This week a guest blog entry by Elizabeth Whiteley
If you are planning to visit London very soon, consider viewing “Chance and Control: Art in the Age of Computer.” The exhibit is at the V&A Museum until November 18. It’s a small and well selected show of pioneering work since 1968. That year there was an international show titled “Cybernetic Serendipity” at the Institute of Contemporary Art in London. Many of those artists are included in this exhibit.
One of the wall notes contains a description of the way images were produced in the early years of computer-generated art. Next to a work by George Nees it says “The plotter was operated by feeding punched tape into a computer that used the instruction to direct a pen across a drawing surface. As the computer had no screen, Nees would not have been able to fully anticipate the appearance of the resulting drawing.” Nowadays, we can preview an image pixel by pixel!Thanks for your contribution Elizabeth! Next week more New York art.
The Massey Klein gallery’s is currently presenting “Vice Versa” a solo exhibition of Matthew Larson’s fiber works. Having developed a unique and arduous technique of embedding parallel rows of yarn into Velcro, Larson has created a series of stretched linen panels with geometric themes.
“Flat Structure” from 2017 at first glance seems to be a square with a diagonal line. Upon closer inspection that line is actually formed by a bend in each of the sections of yarn at the left upper corner.
Every line of yarn is s different length running from the right side of the square to the bottom. The nature of the fibrous material makes each bend slightly curvilinear, adding a subtle organic element to the geometric form. This juxtaposition of the idea of a straight edge square with a diagonal line with the softer corner folds creates a fascinating composition.
Math Art Workshop January 6, 2018
Author of this blog post, artist Sarah Stengle will teach a Math Art Workshop from 10 a.m. to 12 noon on January 6, 2018, at the Center for Art and Dance, which is in the same building as the Flaten Art Museum. Everyone is welcome to attend. Further information can be found here.
Seeing Math at Flaten Art Museum at St. Olaf College, in Northfield, Minnesota, is a masterfully curated interdisciplinary exhibit featuring six contemporary artists who are clearly comfortable working creatively with mathematical concepts. Curator Taylor Davis selected works by Daniel Dean, Tracy Krumm, Emily Lynch Victory, Ben Moren, Margaret Pezalla-Granlund, and Roman Verostko that span a wide range of media, from video through painting to fiber art. The works incorporate mathematical topics such as algorithms, infinity, geometry, counting systems, and the fourth dimension.
Emily Lynch Victory’s P1: Number System Base 16 is a complex set of grids of linear marks that resemble scraffito. At a distance her work appears to be an imposing minimalist painting with a densely worked surface. Upon closer examination the grid turns out to be a visual mapping of numbers expressed in different base systems. Visitors can appreciate the beauty of the accumulated markings with or without unraveling the system of numerical notations that generated the imagery.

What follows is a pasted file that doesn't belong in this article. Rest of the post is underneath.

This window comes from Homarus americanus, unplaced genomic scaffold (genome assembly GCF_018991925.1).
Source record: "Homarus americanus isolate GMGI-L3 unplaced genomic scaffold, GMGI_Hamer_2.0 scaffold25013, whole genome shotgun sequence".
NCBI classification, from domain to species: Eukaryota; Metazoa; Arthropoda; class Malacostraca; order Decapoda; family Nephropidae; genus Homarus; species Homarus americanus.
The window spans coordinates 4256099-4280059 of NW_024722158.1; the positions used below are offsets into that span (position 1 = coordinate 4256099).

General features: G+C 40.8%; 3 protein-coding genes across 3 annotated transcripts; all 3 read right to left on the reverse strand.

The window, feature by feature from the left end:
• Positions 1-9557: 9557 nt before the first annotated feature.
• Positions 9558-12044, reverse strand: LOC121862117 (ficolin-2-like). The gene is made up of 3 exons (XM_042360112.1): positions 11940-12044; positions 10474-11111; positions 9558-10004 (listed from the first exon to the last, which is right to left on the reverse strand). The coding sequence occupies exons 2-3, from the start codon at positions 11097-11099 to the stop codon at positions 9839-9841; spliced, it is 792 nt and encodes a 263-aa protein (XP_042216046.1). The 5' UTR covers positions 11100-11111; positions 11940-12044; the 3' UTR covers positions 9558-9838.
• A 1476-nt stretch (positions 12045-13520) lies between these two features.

At first glance, Infinity, by Daniel Dean, also closely resembles a minimalist work of art. The pristine construction and electric blue glow are reminiscent of Donald Judd’s light sculptures. The title Infinity combined with the circular motion of the light can be interpreted as metaphor for the cycle of life. But the image in the lighted panels is a painfully familiar one: the one that appears when our computer gets stuck in processing a task. Dean plays with the sublime notions of infinity and light using an image that is also an everyday symbol of frustration, an image that simultaneously evokes the feeling of things taking “forever” while waiting around in the prosaic realm of electronic dysfunction.
Ben Moren’s video installation River Suspension (Analysis) captures multiple images of the artist apparently hovering in mid-air over a river. The effect is starkly surreal. Using a very high-speed camera developed by the military for analyzing the trajectory of ballistic weapons, he instead tracks the trajectory of his own leaping body. The frames are so numerous that motion is nearly frozen, confounding our sense of time and gravity. Usually talk about the trajectory of an artist is in reference to a career path, not the physical body of the artist in motion. Moren elicits a complex emotional response to his fairly simple action, jumping, by modeling his trajectory physically and technically in a context where one expects pure metaphor.
This highly engaging exhibit also includes examples of book art, fiber art, algorithmic art and models of tesseracts (cubes imagined in the fourth dimension). Attendees who linger will be rewarded both by the masterful work exhibited and by the varied depth of information provided. The text panels are unusually well written, and additionally there is a table with an array of enjoyable mathematical puzzles, models, and books.
Seeing Math is on view through January 15, 2018, at Flaten Art Museum, St. Olaf College, Northfield, Minnesota. It is inspired by works of mathematically themed art acquired with The Arnold Ostebee ’72 and Kay Smith Endowed Fund for Mathematical Art. Established in 2014, this fund supports the acquisition and display of mathematically themed art at St. Olaf College. The museum will be closed during winter break, December 10, 2017 through January 2, 2018.